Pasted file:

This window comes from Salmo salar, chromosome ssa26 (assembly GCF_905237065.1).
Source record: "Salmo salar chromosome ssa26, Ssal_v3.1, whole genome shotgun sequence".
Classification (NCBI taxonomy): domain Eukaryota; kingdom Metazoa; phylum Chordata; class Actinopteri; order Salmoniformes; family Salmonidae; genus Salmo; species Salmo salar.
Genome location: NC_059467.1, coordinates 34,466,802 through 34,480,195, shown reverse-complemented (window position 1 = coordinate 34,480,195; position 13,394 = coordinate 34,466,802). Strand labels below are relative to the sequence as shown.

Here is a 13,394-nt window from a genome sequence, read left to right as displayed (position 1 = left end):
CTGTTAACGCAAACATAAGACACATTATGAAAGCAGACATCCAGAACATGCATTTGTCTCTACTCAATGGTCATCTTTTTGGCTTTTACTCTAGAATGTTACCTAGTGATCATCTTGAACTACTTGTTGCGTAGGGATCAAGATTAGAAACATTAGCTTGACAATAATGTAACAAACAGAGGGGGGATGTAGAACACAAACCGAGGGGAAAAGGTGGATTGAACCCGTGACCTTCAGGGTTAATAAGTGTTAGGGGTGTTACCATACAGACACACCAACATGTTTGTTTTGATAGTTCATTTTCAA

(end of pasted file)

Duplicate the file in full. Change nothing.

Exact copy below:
This window comes from Salmo salar, chromosome ssa26 (assembly GCF_905237065.1).
Source record: "Salmo salar chromosome ssa26, Ssal_v3.1, whole genome shotgun sequence".
Classification (NCBI taxonomy): domain Eukaryota; kingdom Metazoa; phylum Chordata; class Actinopteri; order Salmoniformes; family Salmonidae; genus Salmo; species Salmo salar.
Genome location: NC_059467.1, coordinates 34,466,802 through 34,480,195, shown reverse-complemented (window position 1 = coordinate 34,480,195; position 13,394 = coordinate 34,466,802). Strand labels below are relative to the sequence as shown.

Here is a 13,394-nt window from a genome sequence, read left to right as displayed (position 1 = left end):
CTGTTAACGCAAACATAAGACACATTATGAAAGCAGACATCCAGAACATGCATTTGTCTCTACTCAATGGTCATCTTTTTGGCTTTTACTCTAGAATGTTACCTAGTGATCATCTTGAACTACTTGTTGCGTAGGGATCAAGATTAGAAACATTAGCTTGACAATAATGTAACAAACAGAGGGGGGATGTAGAACACAAACCGAGGGGAAAAGGTGGATTGAACCCGTGACCTTCAGGGTTAATAAGTGTTAGGGGTGTTACCATACAGACACACCAACATGTTTGTTTTGATAGTTCATTTTCAA